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KetteIn order to find out how Covid 19 affects the Central African Republic, the SMA International Media Centre had the opportunity to obtain information from Fr. Justin Kette. He had gone to attend the Assembly of the Central African District but was unable to return due to the suspension of international flights. He explains the current situation and the measures that have been taken by both the Episcopal Conference and the government.

"Have mercy, my God! If you're really kind, don't let Coronavirus into the working class of Central African Republic, otherwise, your people will die like flies and no one would save them!”

Father Justin Kette has been "in Bangui in Central Africa for the Assembly of the District which took place from March 16 to 21." He had planned to return on 31 March to Alsace where he is "still the parish priest until the end of the pastoral year. But that's it! Coronavirus blocked me in Bangui.” He took the opportunity «to prepare a number of District files,” he said. In France, containment measures taken to combat the spread of Coronavirus are «similar to those taken by the Central African authorities," according to Fr. Justin. In the Central African Republic, known data indicate that 6 people are infected (note that this is by the time this article is written); these cases are all "imported" from Europe (from Italy and France). Following the government measures such as banning people from gathering, closing Bangui airport, drinking establishments, schools, universities and professionals, and banning long-distance travel, the Central African Episcopal Conference has taken specific measures for the Catholic community. These include the closure of Catholic schools, the suspension of eucharistic celebrations involving more than 15 people, activities of movements, fraternities and prayer groups, the administration of the sacraments of baptism, confirmation, marriage and the Order, as well as the celebration of funerals. A week after the publication of these measures, Father Justin noted that the « reactions we hear in Bangui leave anyone coming from Europe perplexed. One gets the impression that it is the carelessness, the denial and the refusal to see reality in the face that prevails. Even though the civil and religious authorities are calling for attention because Coronavirus is already in Central Africa, it " seems that prevention against Coronavirus is not accepted by the Central African lambda! he observed. The streets and markets of Bangui are still crowded with people. Avoiding shaking hands has not yet become a habit. He also noted that "the taxis and buses are always crowded with people. Motorcycle taxis continue to carry 3 to 4 passengers at a time…” In recent days, the police have been using railway stations to force people in Bangui to enter the dynamics of prevention against Coronavirus by obliging taxi, bus and motorcycle taxi drivers to reduce the number of passengers. Some people say, according to him, that "it is God who protects! Coronavirus won't kill Central Africans!" And to push the spiritual to the extreme, others say that in the name of their faith, Coronavirus will never reach them! Father Justin began to " imagine how it is possible to confine a people who do not have access to basic services: no drinking water or electricity for everyone, and the health facilities are not equipped to deal with a pandemic of this magnitude...” In Bangui, as everywhere in the Central African Republic, people live day to day and promiscuity is visible everywhere. Confining a city like Bangui is like subjecting people to collective suicide. Seeing the way of life of the Central Africans, Father Justin was trying to pray thus: "Have mercy, my God! If you're really kind, don't let Coronavirus into the working class of Central African Republic, otherwise, your people will die like flies and no one can save them!”  He hopes that the good God will hear his prayer and save the people of Central Africa and the whole world from Coronavirus made in China!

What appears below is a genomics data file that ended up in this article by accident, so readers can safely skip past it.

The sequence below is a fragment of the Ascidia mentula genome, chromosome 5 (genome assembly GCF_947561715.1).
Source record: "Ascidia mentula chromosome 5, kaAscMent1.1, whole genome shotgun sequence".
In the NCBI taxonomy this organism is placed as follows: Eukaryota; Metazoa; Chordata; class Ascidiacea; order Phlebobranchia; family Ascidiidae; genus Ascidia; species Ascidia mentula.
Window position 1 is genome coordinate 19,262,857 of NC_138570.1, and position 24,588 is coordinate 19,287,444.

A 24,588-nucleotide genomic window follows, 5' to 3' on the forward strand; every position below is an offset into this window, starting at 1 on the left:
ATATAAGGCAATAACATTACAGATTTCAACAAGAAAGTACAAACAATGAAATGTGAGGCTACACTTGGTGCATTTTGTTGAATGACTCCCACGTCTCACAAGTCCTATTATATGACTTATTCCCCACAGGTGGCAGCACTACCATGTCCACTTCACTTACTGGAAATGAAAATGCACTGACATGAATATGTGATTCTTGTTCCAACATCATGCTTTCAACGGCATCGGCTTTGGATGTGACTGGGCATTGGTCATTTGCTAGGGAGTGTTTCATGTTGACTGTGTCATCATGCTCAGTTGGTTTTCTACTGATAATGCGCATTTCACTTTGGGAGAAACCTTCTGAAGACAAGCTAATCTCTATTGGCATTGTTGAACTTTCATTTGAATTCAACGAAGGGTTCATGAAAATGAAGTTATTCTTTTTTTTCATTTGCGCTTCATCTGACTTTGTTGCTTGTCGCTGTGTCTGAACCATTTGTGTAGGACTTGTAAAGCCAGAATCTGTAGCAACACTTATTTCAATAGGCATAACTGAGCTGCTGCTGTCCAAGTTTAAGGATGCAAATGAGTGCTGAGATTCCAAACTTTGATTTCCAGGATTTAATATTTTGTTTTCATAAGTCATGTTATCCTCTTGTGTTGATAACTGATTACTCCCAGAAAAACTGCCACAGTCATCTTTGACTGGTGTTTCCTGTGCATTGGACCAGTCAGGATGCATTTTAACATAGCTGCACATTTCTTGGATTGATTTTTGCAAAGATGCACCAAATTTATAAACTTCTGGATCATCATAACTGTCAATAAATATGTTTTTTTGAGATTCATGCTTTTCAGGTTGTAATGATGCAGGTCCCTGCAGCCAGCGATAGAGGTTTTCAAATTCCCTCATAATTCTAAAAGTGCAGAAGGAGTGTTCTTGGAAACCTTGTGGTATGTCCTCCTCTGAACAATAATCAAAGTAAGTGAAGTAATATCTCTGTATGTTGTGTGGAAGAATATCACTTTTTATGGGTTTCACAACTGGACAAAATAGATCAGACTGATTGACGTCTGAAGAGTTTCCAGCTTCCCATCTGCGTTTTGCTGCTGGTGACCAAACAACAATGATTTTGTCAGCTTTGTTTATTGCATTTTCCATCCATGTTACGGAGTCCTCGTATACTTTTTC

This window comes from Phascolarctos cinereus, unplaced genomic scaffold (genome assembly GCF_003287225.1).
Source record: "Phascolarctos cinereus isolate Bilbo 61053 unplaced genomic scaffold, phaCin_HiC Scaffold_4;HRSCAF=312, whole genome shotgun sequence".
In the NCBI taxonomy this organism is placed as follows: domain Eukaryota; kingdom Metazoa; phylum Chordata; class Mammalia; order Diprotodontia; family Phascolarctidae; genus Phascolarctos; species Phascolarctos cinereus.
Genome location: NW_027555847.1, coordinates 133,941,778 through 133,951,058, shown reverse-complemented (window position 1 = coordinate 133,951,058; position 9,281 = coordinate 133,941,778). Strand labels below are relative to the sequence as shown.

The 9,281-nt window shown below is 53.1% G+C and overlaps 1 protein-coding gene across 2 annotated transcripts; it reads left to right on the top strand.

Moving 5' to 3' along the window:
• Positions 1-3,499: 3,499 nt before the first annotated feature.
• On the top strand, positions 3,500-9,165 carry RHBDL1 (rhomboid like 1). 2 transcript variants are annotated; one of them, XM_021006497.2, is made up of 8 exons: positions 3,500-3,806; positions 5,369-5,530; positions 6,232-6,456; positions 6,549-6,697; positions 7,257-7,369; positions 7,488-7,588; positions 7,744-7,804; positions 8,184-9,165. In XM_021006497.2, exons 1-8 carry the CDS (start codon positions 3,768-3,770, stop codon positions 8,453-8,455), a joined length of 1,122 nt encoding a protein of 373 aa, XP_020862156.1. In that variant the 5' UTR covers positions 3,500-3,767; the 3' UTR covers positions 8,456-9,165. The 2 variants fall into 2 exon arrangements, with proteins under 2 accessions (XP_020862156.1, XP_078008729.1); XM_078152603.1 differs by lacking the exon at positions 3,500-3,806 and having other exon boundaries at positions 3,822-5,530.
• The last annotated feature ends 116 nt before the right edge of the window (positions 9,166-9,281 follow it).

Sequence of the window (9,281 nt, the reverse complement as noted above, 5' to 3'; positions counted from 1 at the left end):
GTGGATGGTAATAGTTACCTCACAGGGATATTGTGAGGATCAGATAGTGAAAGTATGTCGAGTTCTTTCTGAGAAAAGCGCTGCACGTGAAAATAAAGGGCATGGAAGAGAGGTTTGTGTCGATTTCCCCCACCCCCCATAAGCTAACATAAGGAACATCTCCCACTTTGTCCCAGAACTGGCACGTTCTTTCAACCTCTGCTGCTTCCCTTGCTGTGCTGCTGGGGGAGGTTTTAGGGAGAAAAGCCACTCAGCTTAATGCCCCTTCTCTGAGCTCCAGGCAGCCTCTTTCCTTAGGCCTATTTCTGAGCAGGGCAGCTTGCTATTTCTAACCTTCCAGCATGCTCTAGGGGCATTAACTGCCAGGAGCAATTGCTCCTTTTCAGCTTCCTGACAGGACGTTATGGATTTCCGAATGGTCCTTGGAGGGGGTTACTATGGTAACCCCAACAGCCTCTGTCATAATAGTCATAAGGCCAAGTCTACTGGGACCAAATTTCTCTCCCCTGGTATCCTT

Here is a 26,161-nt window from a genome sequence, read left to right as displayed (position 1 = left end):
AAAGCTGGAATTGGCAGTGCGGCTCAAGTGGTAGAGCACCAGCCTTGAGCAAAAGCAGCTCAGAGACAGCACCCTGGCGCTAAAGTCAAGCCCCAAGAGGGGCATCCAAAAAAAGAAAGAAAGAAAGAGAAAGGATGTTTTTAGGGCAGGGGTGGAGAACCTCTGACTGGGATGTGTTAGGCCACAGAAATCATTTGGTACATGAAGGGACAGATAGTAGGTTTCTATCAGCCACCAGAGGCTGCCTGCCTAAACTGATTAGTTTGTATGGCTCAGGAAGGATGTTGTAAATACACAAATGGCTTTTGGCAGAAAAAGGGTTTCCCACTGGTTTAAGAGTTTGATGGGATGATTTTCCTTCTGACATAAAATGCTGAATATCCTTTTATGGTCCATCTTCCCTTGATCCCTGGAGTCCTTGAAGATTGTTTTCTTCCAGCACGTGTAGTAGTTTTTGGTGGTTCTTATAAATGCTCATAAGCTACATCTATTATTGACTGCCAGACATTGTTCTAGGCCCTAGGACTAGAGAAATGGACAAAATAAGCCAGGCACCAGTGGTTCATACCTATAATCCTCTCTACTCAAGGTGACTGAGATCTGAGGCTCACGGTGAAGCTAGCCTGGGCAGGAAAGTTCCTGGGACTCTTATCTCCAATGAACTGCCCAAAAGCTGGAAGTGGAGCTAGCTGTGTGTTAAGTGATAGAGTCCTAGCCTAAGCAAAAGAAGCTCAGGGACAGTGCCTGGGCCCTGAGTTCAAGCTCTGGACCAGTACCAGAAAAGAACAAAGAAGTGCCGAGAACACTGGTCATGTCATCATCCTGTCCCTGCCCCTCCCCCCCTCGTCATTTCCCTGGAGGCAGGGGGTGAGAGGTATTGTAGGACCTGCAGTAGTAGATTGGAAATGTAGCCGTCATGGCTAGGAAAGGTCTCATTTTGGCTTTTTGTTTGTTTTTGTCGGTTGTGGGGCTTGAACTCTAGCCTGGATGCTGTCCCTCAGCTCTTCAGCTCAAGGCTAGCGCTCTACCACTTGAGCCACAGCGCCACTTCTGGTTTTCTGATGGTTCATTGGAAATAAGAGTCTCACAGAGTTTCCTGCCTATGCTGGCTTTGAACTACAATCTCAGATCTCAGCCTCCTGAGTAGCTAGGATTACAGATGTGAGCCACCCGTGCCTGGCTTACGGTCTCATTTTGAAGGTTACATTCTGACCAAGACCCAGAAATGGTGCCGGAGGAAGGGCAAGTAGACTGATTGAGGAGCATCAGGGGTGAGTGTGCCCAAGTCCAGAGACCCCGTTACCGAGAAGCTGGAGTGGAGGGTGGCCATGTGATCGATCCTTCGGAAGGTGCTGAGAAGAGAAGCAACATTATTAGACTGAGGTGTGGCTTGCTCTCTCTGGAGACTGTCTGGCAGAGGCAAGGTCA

Dominic Wabwireh, SMA